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New Jeffrey Epstein accusers push for protections for adult sex abuse survivors

Two women who say they were repeatedly sexually abused by Jeffrey Epstein beginning when they were 19 are supporting New York state legislation that would extend the time period for those sexually abused as adults to pursue civil legal action.

The two women, who both requested anonymity, are part of a group of nine who filed a lawsuit in New York against Epstein's estate this month, seeking damages for battery, assault and intentional infliction of emotional distress. Epstein was facing charges he was operating a massive sex trafficking ring when he died by suicide in a New York jail cell in August.

Epstein's death effectively ended the criminal prosecution against him, but many of his accusers have filed civil suits seeking compensation from his estate. The latest nine claims date from 1985 to the 2000s and include several women who say they were raped repeatedly. Three of the women say the sex abuse began when they were 13, 14 and 15. The two women who spoke with CBS News, called Jane Doe V and Jane Doe VI in the lawsuit filed December 3, were both considered adults when they say the abuse began. They describe Epstein as a powerful "master manipulator" who preyed on their youth and inexperience to control and abuse them.

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Those who were abused as children can bring their suit under New York's Child Victims Act, signed into law this year, which extends the statute of limitations for those who were minors at the time they were abused to file civil claims until they are 55. And it opened up a one-year window for those abused before the law was enacted to file claims. But advocates say a gap still remains when it comes to those who were 18 or older at the time of abuse.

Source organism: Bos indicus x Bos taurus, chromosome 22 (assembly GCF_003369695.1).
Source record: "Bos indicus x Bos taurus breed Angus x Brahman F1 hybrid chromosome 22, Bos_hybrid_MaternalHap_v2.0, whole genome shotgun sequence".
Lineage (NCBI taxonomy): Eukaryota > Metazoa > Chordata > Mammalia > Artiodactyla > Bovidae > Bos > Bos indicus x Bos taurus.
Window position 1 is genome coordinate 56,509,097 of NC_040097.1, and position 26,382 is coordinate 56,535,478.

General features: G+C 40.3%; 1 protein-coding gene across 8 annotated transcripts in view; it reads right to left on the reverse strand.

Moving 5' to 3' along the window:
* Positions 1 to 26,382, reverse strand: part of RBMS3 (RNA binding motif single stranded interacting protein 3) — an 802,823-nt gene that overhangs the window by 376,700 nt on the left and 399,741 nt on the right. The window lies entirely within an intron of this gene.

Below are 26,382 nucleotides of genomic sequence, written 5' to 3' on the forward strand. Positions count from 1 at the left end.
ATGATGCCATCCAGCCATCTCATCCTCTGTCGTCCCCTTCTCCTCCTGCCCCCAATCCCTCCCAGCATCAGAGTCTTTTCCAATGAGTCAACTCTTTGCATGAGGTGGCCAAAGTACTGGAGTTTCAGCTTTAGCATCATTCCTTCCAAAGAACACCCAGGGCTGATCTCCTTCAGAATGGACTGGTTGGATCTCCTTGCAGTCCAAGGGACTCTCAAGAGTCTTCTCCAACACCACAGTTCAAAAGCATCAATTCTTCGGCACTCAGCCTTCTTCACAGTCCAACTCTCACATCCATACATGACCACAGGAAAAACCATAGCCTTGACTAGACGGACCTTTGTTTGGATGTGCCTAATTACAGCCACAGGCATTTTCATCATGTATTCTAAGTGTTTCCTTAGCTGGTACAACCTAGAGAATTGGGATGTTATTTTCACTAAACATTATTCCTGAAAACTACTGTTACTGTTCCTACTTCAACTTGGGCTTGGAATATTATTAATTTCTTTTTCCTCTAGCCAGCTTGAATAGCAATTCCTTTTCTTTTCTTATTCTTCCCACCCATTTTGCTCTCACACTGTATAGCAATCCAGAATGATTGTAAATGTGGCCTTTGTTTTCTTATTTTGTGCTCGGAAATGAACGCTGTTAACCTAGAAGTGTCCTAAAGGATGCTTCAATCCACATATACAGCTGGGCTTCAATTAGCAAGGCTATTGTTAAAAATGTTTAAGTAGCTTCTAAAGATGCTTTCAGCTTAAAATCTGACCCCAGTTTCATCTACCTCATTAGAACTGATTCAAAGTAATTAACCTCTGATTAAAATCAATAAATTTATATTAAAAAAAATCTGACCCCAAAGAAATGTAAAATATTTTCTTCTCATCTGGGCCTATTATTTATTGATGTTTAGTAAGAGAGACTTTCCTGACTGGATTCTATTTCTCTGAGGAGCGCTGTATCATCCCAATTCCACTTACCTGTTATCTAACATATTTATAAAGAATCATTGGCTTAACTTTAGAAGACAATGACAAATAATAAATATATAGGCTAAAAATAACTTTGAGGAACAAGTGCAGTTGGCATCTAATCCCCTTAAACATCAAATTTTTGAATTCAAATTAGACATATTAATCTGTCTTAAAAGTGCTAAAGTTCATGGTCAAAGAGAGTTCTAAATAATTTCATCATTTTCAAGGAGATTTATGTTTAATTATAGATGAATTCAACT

New York state law allows a year from the closure of criminal action for victims to bring civil suits, but those who were abused as adults by Epstein still face the worry the claims could be dismissed on statute of limitations grounds, said Jordan Merson, the women's lawyer. The proposed Adult Survivors Act would address that issue, he said.

The Adult Survivors Act would open a similar one-year window for previously ineligible claims as the Child Victims Act, placing adult survivors on "equal footing" with child victims, Merson said.

In the Epstein lawsuit, he said, all nine victims were part of the same criminal plot despite their age differences.

"It shouldn't matter if you were 17 years and 364 days old or if you were 19 years old, they were all part of the same scheme, they were all taken advantage of and they were all manipulated in every way possible," Merson said.

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The legislation is expected to be debated in the 2020 legislative session, according to a spokesman for New York state Senator Brad Hoylman, who introduced it.

"We both really believe that it shouldn't matter what age you're at when any of this happens to you — you should have access to the same justice system," Jane Doe V told CBS News.

The women are filing the lawsuit ahead of a March 2020 deadline set by a probate court in the U.S. Virgin Islands, where Epstein's estate is based, to file claims for compensation there. The estate's executors have asked a U.S. Virgin Islands judge to set up a voluntary compensation fund to resolve victims' claims.

Merson said his clients would need more information before considering whether to participate, and maintained all of Epstein's estate should be set aside for survivors.

Jane Doe V said she had recently moved to New York City from a rural New England town in 2004 and was working as an actress when a roommate told her about an opportunity to make $300 by giving half-hour massages. Jane Doe VI was a college student in 2001 when she was first told of Epstein by an acquaintance who said he was a powerful man who could help her career in fashion.